Xylan Is Critical for Proper Bundling and Alignment of Cellulose Microfibrils in Plant Secondary Cell Walls
Crowe, Jacob D.
Hodge, David B.
Krüger Jensen, Jacob
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Plant biomass represents an abundant and increasingly important natural resource and it mainly consists of a number of cell types that have undergone extensive secondary cell wall (SCW) formation. These cell types are abundant in the stems of Arabidopsis, a well-studied model system for hardwood, the wood of eudicot plants. The main constituents of hardwood include cellulose, lignin, and xylan, the latter in the form of glucuronoxylan (GX). The binding of GX to cellulose in the eudicot SCW represents one of the best-understood molecular interactions within plant cell walls. The evenly spaced acetylation and 4-O-methyl glucuronic acid (MeGlcA) substitutions of the xylan polymer backbone facilitates binding in a linear two-fold screw conformation to the hydrophilic side of cellulose and signifies a high level of molecular specificity. However, the wider implications of GX–cellulose interactions for cellulose network formation and SCW architecture have remained less explored. In this study, we seek to expand our knowledge on this by characterizing the cellulose microfibril organization in three well-characterized GX mutants. The selected mutants display a range of GX deficiency from mild to severe, with findings indicating even the weakest mutant having significant perturbations of the cellulose network, as visualized by both scanning electron microscopy (SEM) and atomic force microscopy (AFM). We show by image analysis that microfibril width is increased by as much as three times in the severe mutants compared to the wild type and that the degree of directional dispersion of the fibrils is approximately doubled in all the three mutants. Further, we find that these changes correlate with both altered nanomechanical properties of the SCW, as observed by AFM, and with increases in enzymatic hydrolysis. Results from this study indicate the critical role that normal GX composition has on cellulose bundle formation and cellulose organization as a whole within the SCWs.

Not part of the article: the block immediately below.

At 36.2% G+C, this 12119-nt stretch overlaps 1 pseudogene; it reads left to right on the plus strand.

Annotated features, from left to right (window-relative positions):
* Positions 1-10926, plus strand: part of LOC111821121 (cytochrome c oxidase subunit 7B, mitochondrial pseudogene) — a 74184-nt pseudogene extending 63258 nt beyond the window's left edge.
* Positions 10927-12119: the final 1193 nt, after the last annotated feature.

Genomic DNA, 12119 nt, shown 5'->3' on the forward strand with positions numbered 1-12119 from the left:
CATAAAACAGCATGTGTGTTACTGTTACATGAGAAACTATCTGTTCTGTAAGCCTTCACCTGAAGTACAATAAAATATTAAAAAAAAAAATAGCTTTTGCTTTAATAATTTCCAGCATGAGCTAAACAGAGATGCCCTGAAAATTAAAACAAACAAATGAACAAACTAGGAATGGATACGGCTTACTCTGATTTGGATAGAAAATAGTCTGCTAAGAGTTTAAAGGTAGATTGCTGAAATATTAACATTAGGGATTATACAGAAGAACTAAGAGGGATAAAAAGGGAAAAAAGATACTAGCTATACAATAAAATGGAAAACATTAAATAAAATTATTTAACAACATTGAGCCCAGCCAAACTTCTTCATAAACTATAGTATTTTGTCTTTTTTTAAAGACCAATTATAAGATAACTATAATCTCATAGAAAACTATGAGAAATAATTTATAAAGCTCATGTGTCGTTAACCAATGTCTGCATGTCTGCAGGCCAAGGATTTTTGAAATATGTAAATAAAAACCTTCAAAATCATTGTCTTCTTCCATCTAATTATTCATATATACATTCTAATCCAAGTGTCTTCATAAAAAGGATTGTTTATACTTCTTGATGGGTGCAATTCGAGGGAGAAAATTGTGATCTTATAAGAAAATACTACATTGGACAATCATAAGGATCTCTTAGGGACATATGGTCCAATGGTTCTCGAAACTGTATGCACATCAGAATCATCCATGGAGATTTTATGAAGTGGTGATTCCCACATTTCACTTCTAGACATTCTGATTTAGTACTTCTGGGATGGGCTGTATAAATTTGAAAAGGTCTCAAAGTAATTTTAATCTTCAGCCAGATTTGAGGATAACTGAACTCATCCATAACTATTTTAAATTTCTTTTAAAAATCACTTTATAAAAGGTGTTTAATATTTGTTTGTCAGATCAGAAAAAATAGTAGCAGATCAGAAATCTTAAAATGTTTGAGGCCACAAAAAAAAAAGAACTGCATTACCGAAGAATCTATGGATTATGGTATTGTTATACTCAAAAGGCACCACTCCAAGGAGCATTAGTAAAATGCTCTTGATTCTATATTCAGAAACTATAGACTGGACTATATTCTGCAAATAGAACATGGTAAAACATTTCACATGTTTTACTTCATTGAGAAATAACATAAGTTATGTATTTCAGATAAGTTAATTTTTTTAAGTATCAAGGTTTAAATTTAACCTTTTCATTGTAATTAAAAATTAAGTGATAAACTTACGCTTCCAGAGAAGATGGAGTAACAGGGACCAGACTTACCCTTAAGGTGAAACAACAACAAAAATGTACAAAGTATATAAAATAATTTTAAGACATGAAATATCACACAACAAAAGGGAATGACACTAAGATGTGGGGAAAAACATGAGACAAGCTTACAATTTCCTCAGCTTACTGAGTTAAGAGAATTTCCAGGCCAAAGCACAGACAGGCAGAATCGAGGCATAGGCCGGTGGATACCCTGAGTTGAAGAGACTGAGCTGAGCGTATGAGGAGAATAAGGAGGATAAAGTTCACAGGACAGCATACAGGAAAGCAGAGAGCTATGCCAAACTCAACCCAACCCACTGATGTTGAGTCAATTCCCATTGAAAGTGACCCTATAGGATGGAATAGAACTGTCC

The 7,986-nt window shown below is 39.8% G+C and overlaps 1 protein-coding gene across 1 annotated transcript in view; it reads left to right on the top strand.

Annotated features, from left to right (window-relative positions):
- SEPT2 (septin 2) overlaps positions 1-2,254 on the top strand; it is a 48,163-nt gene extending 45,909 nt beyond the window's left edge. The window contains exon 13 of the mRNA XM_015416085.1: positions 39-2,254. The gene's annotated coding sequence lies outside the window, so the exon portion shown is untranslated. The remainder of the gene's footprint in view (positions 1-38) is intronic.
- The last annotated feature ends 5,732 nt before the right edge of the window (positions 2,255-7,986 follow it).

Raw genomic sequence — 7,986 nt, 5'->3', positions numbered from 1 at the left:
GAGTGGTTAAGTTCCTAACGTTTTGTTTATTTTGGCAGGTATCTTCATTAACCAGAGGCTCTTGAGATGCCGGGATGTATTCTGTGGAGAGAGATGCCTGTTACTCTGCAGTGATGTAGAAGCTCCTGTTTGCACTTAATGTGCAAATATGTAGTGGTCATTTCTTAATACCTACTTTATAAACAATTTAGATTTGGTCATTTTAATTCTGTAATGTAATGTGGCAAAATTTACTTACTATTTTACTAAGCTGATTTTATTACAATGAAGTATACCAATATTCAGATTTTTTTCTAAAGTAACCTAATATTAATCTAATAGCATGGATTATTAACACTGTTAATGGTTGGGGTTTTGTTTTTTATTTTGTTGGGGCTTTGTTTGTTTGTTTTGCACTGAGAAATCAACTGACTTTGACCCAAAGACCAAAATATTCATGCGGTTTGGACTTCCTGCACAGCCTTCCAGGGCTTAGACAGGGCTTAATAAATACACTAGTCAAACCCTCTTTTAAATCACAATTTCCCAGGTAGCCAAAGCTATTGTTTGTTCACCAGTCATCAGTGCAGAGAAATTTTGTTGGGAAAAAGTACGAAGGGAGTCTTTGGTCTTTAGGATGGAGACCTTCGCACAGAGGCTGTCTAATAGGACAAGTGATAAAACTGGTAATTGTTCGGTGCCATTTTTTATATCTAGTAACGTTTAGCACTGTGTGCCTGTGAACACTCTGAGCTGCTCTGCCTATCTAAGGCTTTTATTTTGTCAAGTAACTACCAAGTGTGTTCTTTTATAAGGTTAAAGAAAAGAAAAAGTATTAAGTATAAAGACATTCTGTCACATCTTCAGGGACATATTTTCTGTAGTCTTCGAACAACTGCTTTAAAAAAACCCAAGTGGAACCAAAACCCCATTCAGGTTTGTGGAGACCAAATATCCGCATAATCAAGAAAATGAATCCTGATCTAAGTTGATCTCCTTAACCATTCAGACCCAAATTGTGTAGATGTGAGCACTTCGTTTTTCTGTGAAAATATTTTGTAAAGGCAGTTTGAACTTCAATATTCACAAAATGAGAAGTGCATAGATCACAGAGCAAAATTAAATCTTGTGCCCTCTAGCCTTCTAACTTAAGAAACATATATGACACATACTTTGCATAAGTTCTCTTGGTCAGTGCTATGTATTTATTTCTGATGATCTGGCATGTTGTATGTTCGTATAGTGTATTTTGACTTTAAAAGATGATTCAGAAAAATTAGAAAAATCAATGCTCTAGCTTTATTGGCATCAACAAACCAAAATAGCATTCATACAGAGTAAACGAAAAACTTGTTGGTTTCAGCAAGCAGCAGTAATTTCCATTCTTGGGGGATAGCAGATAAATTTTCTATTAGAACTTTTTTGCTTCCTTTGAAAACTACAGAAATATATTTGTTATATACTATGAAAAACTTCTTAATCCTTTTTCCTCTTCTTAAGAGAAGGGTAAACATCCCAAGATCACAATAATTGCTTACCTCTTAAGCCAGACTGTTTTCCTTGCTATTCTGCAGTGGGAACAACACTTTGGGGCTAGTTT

Crowe, Jacob D., Pengchao Hao, Sivakumar Pattathil, Henry Pan, Shi-You Ding, David B. Hodge, and Jacob Krüger Jensen. “Xylan Is Critical for Proper Bundling and Alignment of Cellulose Microfibrils in Plant Secondary Cell Walls.” Frontiers in Plant Science 12 (September 23, 2021). doi:10.3389/fpls.2021.737690.